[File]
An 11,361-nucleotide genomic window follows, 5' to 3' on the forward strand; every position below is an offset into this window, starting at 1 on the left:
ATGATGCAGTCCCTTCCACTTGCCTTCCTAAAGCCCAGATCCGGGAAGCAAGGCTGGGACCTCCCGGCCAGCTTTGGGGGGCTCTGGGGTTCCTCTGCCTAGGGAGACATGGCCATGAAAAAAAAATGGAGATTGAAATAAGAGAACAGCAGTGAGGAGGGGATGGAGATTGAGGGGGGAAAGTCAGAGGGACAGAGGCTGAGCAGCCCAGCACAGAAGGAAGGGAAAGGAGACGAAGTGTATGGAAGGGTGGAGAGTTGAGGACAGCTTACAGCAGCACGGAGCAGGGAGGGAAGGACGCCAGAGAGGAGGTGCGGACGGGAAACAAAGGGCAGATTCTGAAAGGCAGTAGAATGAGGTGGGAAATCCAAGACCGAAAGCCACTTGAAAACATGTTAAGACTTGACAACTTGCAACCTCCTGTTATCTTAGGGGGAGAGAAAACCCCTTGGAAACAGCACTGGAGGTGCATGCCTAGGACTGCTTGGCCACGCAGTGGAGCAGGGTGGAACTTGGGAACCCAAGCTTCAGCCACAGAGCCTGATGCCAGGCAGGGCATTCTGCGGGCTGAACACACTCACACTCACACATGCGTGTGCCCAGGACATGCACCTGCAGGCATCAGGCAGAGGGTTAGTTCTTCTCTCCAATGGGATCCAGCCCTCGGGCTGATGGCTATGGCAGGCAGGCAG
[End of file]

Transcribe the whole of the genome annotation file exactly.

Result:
An 11,361-nucleotide genomic window follows, 5' to 3' on the forward strand; every position below is an offset into this window, starting at 1 on the left:
ATGATGCAGTCCCTTCCACTTGCCTTCCTAAAGCCCAGATCCGGGAAGCAAGGCTGGGACCTCCCGGCCAGCTTTGGGGGGCTCTGGGGTTCCTCTGCCTAGGGAGACATGGCCATGAAAAAAAAATGGAGATTGAAATAAGAGAACAGCAGTGAGGAGGGGATGGAGATTGAGGGGGGAAAGTCAGAGGGACAGAGGCTGAGCAGCCCAGCACAGAAGGAAGGGAAAGGAGACGAAGTGTATGGAAGGGTGGAGAGTTGAGGACAGCTTACAGCAGCACGGAGCAGGGAGGGAAGGACGCCAGAGAGGAGGTGCGGACGGGAAACAAAGGGCAGATTCTGAAAGGCAGTAGAATGAGGTGGGAAATCCAAGACCGAAAGCCACTTGAAAACATGTTAAGACTTGACAACTTGCAACCTCCTGTTATCTTAGGGGGAGAGAAAACCCCTTGGAAACAGCACTGGAGGTGCATGCCTAGGACTGCTTGGCCACGCAGTGGAGCAGGGTGGAACTTGGGAACCCAAGCTTCAGCCACAGAGCCTGATGCCAGGCAGGGCATTCTGCGGGCTGAACACACTCACACTCACACATGCGTGTGCCCAGGACATGCACCTGCAGGCATCAGGCAGAGGGTTAGTTCTTCTCTCCAATGGGATCCAGCCCTCGGGCTGATGGCTATGGCAGGCAGGCAG